Choosing the right sump pump depends on your specific needs, budget, and local conditions. Consult with a professional drainage company to assess your requirements and select the best sump pump for your property. Remember, investing in a reliable sump pump is an investment in your peace of mind and the safety of your home. Stay dry, stay protected! 🏠💧

 

Which Type of Drain Should I use? (Frech Drain vs Trench Drain vs Swale Drain)

Typical Northwest French Drain by Northwest Drainage - Seattle, Tacoma, Everett and everywhere in between

Water is essential to life, and vital to the progress of civilizations. It is delightful to sip on a hot summer day or to watch falling gracefully into a fountain basin. However, water becomes an insidious foe when it decides to start pouring into your basement or collecting in sodden pools on your lawn.

Drainage, therefore, is a constant concern in the Pacific Northwest landscape. There are various devices designed to direct water over and through the landscape. Sometimes the terms can get confusing, so today I’d like to clarify the difference between three of the most common water diversion mechanisms: trench drains vs. French drains vs. swales.

SURFACE VS. SUBSURFACE DRAINAGE

Before we begin, let’s explore some basic drainage concepts. There are two main types of drainage in the landscape: surface drainage and subsurface drainage. In any given landscape situation, it’s important to first assess what type you are dealing with.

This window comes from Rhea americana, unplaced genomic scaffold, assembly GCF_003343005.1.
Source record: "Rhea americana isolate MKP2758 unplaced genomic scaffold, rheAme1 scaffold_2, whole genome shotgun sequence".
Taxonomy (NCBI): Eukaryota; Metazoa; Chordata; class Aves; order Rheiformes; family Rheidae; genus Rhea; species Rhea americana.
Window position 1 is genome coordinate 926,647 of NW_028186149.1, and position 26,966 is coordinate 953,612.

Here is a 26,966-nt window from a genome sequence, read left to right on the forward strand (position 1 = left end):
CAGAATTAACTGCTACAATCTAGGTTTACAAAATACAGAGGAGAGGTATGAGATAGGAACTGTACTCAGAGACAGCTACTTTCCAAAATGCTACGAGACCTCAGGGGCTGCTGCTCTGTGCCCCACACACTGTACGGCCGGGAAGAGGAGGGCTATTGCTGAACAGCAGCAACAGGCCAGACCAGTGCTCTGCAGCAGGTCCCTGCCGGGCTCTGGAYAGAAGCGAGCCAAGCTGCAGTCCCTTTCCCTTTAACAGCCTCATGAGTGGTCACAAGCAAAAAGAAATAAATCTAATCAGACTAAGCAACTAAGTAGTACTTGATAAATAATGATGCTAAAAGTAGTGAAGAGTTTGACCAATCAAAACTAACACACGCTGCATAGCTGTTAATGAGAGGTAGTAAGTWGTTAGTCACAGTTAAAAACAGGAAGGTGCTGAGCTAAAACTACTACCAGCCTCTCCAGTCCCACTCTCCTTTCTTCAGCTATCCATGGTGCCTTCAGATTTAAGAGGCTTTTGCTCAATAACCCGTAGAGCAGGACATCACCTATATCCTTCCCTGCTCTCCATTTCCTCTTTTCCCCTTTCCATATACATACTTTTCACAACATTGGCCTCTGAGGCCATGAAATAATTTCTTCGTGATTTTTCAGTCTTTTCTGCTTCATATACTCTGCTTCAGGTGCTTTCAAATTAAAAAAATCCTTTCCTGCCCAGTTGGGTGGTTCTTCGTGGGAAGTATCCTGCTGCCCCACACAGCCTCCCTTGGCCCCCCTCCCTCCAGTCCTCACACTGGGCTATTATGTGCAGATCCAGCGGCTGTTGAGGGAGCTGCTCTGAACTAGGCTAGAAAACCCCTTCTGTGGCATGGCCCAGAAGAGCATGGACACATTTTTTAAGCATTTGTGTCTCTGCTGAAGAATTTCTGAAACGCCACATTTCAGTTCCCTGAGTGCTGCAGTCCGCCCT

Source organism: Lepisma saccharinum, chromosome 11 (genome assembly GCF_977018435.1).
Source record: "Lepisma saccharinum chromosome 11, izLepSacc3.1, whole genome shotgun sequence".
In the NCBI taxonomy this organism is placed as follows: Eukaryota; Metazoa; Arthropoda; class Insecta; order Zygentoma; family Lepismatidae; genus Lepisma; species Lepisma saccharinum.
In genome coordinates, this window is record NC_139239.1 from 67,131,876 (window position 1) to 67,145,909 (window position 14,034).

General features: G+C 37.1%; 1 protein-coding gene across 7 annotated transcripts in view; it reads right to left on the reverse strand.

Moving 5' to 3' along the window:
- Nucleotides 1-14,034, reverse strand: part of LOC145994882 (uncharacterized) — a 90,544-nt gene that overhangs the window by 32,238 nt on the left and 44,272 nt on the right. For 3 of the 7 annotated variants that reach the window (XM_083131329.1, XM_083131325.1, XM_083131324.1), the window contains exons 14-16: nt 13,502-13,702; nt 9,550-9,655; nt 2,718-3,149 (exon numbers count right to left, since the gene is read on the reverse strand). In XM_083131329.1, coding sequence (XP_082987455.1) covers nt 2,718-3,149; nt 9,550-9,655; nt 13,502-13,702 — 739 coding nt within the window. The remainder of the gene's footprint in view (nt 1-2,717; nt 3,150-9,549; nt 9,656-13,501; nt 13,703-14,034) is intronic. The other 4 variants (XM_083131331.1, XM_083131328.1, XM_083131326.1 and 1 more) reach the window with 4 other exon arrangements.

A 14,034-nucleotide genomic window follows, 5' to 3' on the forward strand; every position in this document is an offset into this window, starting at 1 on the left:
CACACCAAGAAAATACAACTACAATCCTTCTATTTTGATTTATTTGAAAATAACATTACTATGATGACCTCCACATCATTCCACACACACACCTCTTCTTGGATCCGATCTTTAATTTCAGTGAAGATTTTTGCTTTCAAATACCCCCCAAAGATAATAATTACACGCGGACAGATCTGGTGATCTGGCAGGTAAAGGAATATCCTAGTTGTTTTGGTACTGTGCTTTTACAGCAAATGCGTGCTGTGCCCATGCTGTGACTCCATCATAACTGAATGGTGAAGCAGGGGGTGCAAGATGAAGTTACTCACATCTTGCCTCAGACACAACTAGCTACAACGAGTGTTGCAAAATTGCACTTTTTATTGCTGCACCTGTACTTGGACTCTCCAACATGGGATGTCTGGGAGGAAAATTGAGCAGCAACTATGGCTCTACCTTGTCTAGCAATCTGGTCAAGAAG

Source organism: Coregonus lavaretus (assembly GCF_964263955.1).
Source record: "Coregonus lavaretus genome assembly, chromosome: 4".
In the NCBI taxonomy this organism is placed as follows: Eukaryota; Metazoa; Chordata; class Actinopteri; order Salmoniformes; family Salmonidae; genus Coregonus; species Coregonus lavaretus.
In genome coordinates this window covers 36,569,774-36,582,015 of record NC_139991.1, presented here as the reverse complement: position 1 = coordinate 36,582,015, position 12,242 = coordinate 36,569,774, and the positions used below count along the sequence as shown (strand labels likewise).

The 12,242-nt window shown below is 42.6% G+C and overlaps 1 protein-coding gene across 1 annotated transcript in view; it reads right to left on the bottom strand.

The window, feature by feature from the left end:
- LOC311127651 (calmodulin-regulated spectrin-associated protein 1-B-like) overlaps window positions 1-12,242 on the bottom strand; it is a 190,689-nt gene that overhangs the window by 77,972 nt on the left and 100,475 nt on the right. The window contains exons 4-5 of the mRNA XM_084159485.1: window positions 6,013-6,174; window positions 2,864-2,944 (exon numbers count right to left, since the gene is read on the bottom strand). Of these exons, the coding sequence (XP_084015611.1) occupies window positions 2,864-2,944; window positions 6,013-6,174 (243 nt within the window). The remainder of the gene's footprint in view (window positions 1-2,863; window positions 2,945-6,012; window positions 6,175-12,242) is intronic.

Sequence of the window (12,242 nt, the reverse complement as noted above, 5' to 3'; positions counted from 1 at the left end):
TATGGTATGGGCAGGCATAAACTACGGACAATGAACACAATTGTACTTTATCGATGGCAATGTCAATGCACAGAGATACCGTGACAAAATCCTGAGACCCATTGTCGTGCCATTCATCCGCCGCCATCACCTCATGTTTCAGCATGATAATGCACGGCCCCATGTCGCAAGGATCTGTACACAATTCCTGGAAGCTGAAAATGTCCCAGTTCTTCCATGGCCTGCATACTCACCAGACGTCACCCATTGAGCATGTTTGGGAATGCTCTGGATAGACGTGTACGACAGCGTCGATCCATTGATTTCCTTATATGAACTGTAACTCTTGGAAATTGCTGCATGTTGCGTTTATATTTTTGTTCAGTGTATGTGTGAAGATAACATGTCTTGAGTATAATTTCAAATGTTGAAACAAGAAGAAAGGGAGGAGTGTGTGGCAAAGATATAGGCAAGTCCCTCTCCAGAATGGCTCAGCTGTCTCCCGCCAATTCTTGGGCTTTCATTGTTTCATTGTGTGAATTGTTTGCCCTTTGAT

As a general rule we use surface drainage to deal with rainwater, especially heavy rain. Typically in this situation you want the ability to drain large volumes of water away very quickly in order to avoid flooding and erosion, and to prevent it from going where it’s not wanted. A good example of a surface drainage mechanism is a ditch on the side of a highway. Swales, flumes and trench drains are also used in various situations to convey water over grass, concrete or other media.

In contrast, subsurface drainage deals with groundwater. This can be water that percolates down into the soil from above or bubbles up on your property. Here in the South you might have seen groundwater entering a basement that contains a nasty orange colored substance called bacterial iron. We normally use French drains to deal with that kind of saturation.

Now, let’s take a closer look at French drains, trench drains and swales, and the differences between them.

WHAT IS A FRENCH DRAIN?

Most people assume that the French drain was invented in France, but that’s not the case. It was actually named for its inventor, Henry Flagg French. French was an American who practically invented the fine art of farmland drainage, mainly to remove waste-contaminated water from feedlots and help prevent disease.  He wrote a book called “Farm Drainage” in 1859 that literally became the basis of modern drainage.

The French drain is a true subsurface structure meant to address water that saturates the soil. Water is insidious, and will always seek the path of least resistance. When water flows through soil it’s typically under a lot of hydrostatic pressure. Often there will be a harder layer of soil or even rock under the top layer of soil. In this case the hydrostatic force pushes the water both downward and transversely, which is why it’s so common for water to move sideways through a foundation.